Archive for the ‘writing’ Category
Following up from the post above about Amy Sohn’s piece: had a discussion last night about why it had been difficult for me to find novels written by females for a specific (but not all that specific) syllabus that I taught from last year – and why it might be the case that that was so. (More specifically, this conversation last night was provoked by the fact that students who took this seminar have taken it upon themselves to run their own seminar / reading group during the summer focused on female authors of the same period as the mostly male authors that we handled in mine… According to reports they’re not unhappy with me, understand why I assigned what I did, we’ve talked about it at length, but still they want to do more – and I’m glad they are.) Some of it may be that the specific aesthetic itself that we were dealing with in the seminar is gendered (and that it was a gender-driven choice on my part to centre on it in the class). This is worthy of discussion – and discuss it we did.
But something else came up that’s interesting too: the institutional, structural reasons why female writers’ careers tend (NB – by tend I mean tend – there are lots of exceptions!) to follow certain paths and not others. There are both active and passive, or positive and negative reasons why women don’t tend to write a certain sort of novel. On the one hand, there are of course roadblocks and prohibitions: old boys clubs – or even young boys clubs, preconceptions about who is suitable to write what, and of course all the psychological baggage that comes of growing up and being educated and everything else as a female rather than a male.
But on the other hand – I think this is just as interesting – female writers careers are shaped (in the context of this discussion, misshaped) as significantly by the carrot as by the stick. In other words – and if you’ve spent any time with a female freelance writer trying to make it on the American scene, you’ll know what I’m talking about – there are paths that young female writers are encouraged to follow by everything from article pitch acceptances to book contracts. The form that this encouragement takes is shaped by a nexus of ideology, taste, readership, but most importantly money and markets. And no one forces female writers to follow these paths – but they often are the paths of least resistance, and in a hard world, sometimes frictionless movement forward is undeniably appealing.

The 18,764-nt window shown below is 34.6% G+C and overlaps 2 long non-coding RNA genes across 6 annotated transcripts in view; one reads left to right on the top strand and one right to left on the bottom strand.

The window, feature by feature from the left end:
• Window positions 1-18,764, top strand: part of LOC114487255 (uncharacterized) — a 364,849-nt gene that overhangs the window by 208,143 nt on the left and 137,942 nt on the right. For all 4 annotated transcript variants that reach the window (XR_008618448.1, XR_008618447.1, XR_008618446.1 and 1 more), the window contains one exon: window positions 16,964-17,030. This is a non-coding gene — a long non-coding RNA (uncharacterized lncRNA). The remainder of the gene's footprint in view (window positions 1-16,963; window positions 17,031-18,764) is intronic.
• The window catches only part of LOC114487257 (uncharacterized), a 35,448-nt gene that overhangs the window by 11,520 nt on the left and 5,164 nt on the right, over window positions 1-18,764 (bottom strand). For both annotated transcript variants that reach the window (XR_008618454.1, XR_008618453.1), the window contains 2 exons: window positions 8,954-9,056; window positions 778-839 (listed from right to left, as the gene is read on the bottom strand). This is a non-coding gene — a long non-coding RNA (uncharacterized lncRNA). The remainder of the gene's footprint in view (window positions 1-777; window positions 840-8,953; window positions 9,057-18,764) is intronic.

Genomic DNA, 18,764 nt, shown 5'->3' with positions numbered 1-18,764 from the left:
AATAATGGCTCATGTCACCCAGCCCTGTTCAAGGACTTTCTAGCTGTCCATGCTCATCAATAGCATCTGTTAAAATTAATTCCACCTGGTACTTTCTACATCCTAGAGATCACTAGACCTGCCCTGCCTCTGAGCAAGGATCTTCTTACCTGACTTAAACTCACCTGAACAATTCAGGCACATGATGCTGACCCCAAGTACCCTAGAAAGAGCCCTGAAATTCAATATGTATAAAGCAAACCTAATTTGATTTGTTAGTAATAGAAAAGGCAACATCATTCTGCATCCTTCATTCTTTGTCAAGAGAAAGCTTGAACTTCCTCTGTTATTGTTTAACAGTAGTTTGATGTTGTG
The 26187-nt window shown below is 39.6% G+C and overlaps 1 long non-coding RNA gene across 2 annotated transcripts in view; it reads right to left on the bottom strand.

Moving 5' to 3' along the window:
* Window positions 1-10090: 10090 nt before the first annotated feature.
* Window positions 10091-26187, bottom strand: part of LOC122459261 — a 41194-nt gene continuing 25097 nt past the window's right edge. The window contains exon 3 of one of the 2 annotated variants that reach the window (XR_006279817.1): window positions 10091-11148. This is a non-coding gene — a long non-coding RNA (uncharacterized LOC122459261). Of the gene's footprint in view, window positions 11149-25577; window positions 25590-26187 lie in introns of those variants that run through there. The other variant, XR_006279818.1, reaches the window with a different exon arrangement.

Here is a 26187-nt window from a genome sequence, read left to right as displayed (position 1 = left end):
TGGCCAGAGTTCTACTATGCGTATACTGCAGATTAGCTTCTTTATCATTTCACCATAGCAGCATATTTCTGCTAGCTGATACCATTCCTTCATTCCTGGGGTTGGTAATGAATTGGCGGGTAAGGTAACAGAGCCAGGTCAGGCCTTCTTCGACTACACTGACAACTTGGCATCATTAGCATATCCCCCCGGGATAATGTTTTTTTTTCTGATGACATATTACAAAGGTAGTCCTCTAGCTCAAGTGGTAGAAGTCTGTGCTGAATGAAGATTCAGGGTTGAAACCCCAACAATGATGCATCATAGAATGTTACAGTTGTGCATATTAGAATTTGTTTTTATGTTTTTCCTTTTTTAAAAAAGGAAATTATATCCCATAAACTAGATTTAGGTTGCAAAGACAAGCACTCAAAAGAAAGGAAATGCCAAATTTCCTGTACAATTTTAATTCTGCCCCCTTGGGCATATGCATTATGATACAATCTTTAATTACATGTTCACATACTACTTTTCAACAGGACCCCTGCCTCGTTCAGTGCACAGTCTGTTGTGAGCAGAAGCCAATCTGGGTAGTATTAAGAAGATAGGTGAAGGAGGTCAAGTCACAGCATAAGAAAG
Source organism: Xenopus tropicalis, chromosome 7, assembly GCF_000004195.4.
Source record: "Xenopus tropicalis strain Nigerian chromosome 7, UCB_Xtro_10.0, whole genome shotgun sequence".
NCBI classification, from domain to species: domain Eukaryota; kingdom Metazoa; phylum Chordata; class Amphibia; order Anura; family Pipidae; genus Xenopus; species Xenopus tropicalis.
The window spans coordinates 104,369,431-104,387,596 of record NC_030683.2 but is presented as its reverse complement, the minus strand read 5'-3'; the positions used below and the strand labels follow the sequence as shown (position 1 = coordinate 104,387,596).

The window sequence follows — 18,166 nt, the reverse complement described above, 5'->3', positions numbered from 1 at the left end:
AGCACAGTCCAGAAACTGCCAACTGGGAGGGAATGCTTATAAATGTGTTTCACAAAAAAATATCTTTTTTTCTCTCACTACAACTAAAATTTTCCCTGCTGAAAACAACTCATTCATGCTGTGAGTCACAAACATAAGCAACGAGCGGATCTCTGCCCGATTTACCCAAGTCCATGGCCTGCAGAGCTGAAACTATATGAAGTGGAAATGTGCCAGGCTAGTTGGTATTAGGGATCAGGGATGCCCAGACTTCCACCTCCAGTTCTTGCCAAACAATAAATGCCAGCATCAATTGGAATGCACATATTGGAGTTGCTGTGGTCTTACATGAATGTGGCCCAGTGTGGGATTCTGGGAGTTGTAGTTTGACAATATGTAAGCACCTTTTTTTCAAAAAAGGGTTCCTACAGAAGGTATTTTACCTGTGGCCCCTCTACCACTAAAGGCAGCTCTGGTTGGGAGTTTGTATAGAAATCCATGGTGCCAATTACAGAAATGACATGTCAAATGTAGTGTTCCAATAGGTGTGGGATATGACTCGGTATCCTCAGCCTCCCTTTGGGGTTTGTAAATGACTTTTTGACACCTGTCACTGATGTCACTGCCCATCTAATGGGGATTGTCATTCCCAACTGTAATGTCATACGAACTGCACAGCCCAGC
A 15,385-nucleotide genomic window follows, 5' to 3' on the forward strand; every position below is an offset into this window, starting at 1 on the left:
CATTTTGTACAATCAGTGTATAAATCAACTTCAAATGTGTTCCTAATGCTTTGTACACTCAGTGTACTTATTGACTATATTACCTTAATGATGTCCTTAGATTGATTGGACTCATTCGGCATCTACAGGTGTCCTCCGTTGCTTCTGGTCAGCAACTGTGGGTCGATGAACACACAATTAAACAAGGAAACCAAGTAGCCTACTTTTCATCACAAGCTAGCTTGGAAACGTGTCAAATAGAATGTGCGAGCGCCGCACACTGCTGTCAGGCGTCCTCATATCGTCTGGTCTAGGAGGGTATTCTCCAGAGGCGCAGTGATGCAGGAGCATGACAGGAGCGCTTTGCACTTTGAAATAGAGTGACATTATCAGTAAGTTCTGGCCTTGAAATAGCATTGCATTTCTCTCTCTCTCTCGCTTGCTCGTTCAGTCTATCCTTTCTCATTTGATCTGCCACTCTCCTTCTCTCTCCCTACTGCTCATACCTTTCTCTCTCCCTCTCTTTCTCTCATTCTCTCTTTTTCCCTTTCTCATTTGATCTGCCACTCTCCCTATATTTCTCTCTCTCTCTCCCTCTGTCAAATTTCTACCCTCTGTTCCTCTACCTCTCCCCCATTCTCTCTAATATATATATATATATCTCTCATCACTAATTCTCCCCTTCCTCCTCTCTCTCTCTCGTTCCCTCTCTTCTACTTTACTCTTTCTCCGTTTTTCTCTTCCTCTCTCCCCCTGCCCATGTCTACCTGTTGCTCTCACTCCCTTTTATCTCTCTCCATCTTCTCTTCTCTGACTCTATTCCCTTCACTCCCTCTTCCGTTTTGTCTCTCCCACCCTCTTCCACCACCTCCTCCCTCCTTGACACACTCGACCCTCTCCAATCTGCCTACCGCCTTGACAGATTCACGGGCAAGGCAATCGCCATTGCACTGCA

To put it another way. No one, in general, wants a tell-all / roman à clef about a guy’s sex life – let alone to write the sort of Carrie Bradshaw style column that leads to one of those. With a few notable exceptions, there’s not much demand for the “my life as a dad” style book either, where as mommy-centric stuff seems to be one of the true perennials of the book trade. I could be wrong – and in fact I have the slightest bit of evidence that I might be – but I have a feeling that a male version of Rachel Cusk’s Aftermath: On Marriage and Separation wouldn’t work – or at least receive the PR explosion that it did when it came out over here – if written by a man.
Or to put it again yet another way: take two would-be freelancers in their 20s living in Brooklyn during the 2000s, one male and one female. Perhaps both want to write highbrow pieces about international affairs, the state of American culture, domestic politics, whatever. Both of them receive rejection after rejection when they try to do so. Of course they do – they are too green, there’s lots of established experts in those fields, they haven’t yet built up the CVs and the contacts, whatever. But the female of the pair discovers that yes, there is a market for a piece comparing her life to Carrie Bradshaw’s. It’s a throwaway, but it builds her publication list, so she takes the shot. There’s not really an equivalent slot for the guy to fill, so he turns instead to a PhD, writing a long, recondite literary novel, whatever. Meanwhile, for the female, one thing starts to lead to another – the article to an appearance on television to discuss SATC, the television appearance to a series of other related articles, and one day, after being coaxed into writing a particularly spicy piece by a magazine contact, a book contract about, well, some sort of equivalent of the Sohn thing I discussed in the previous post. The guy on the other hand likely gets nowhere, or becomes an academic, or perhaps, if he’s both good and very very lucky, releases his monstrous tome and ends up a rising light of the “literary fiction” scene.